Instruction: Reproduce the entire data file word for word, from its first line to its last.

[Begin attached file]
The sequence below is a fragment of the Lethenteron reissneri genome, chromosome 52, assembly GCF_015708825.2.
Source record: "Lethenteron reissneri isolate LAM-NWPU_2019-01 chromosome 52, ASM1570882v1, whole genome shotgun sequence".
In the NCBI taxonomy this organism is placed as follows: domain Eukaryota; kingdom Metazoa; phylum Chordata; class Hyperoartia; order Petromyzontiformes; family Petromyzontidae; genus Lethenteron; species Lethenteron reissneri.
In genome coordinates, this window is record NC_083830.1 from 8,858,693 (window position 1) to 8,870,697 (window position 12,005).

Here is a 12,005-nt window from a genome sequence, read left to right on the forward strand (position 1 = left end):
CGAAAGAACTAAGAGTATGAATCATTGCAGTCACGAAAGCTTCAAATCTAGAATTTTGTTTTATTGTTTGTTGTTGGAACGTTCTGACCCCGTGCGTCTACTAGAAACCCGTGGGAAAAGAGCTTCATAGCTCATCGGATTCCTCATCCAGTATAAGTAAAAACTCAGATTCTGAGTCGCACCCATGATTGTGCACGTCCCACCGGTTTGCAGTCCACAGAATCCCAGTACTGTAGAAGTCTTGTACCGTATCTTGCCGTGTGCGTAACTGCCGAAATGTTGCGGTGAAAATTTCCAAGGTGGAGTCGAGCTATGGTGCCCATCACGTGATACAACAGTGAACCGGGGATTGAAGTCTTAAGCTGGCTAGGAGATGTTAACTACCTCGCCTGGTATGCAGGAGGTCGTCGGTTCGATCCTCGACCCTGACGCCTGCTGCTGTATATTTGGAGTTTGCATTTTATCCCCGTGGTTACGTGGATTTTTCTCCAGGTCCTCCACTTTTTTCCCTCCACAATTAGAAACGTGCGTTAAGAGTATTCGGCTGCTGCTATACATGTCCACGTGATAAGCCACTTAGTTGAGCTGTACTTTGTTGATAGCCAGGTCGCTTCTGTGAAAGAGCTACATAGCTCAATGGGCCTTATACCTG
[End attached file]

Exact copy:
The sequence below is a fragment of the Lethenteron reissneri genome, chromosome 52, assembly GCF_015708825.2.
Source record: "Lethenteron reissneri isolate LAM-NWPU_2019-01 chromosome 52, ASM1570882v1, whole genome shotgun sequence".
In the NCBI taxonomy this organism is placed as follows: domain Eukaryota; kingdom Metazoa; phylum Chordata; class Hyperoartia; order Petromyzontiformes; family Petromyzontidae; genus Lethenteron; species Lethenteron reissneri.
In genome coordinates, this window is record NC_083830.1 from 8,858,693 (window position 1) to 8,870,697 (window position 12,005).

Here is a 12,005-nt window from a genome sequence, read left to right on the forward strand (position 1 = left end):
CGAAAGAACTAAGAGTATGAATCATTGCAGTCACGAAAGCTTCAAATCTAGAATTTTGTTTTATTGTTTGTTGTTGGAACGTTCTGACCCCGTGCGTCTACTAGAAACCCGTGGGAAAAGAGCTTCATAGCTCATCGGATTCCTCATCCAGTATAAGTAAAAACTCAGATTCTGAGTCGCACCCATGATTGTGCACGTCCCACCGGTTTGCAGTCCACAGAATCCCAGTACTGTAGAAGTCTTGTACCGTATCTTGCCGTGTGCGTAACTGCCGAAATGTTGCGGTGAAAATTTCCAAGGTGGAGTCGAGCTATGGTGCCCATCACGTGATACAACAGTGAACCGGGGATTGAAGTCTTAAGCTGGCTAGGAGATGTTAACTACCTCGCCTGGTATGCAGGAGGTCGTCGGTTCGATCCTCGACCCTGACGCCTGCTGCTGTATATTTGGAGTTTGCATTTTATCCCCGTGGTTACGTGGATTTTTCTCCAGGTCCTCCACTTTTTTCCCTCCACAATTAGAAACGTGCGTTAAGAGTATTCGGCTGCTGCTATACATGTCCACGTGATAAGCCACTTAGTTGAGCTGTACTTTGTTGATAGCCAGGTCGCTTCTGTGAAAGAGCTACATAGCTCAATGGGCCTTATACCTG